Maybe solar powered heaters and air conditioners?  :toothy6:

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It's hard to get enough power from the solar to overcome the ambient temperature without having gigantic solar panels, plus solar panels are extremely expensive, as are the air conditioners.

The best solution would be small cooling systems like they have in computers. But the cooling fluid reservoir would have to be buried in the ground, deep enough to be where it's 55 deg F all year. But then you'd need pumps to get the cooling fluid from down there, through some cooling jacket/radiator in the box where the electronics are.

The simplest solution is to use parts rated from -40C to 85C, which cost more than the typical consumer electronic parts that are 0C to 70C rated. It's still tough to make it reliable though even with the better parts, as the changing temperature every day temperature cycles all the solder joints, and eventually they fail mechanically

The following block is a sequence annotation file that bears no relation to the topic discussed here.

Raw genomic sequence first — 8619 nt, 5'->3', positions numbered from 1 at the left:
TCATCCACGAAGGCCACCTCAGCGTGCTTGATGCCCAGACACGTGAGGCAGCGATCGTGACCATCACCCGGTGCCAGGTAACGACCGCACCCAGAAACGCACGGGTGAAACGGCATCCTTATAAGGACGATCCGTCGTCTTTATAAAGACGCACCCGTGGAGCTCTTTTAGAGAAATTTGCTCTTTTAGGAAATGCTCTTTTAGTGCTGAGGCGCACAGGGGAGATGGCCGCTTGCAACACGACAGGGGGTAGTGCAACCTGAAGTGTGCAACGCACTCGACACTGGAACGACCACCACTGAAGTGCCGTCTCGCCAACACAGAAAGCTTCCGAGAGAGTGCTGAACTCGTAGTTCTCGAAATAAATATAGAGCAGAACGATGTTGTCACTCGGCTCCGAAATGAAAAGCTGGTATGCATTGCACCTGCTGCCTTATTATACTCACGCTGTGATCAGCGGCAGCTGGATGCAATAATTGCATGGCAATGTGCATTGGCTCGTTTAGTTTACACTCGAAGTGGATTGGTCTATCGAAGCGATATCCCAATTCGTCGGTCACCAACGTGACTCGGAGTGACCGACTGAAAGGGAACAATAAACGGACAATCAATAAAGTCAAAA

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It seems that my packetloss issues have been resolved.I do not know where or why yet as my ISP will not release any of their findings to me,that could be that they hate to admit that a customer was right all along.If any one of you are like me,you certainly don't like to  be treated as if you're a "dummy" I was tired of the smoke and mirrors treatment and it did get quite frustrating to say the least.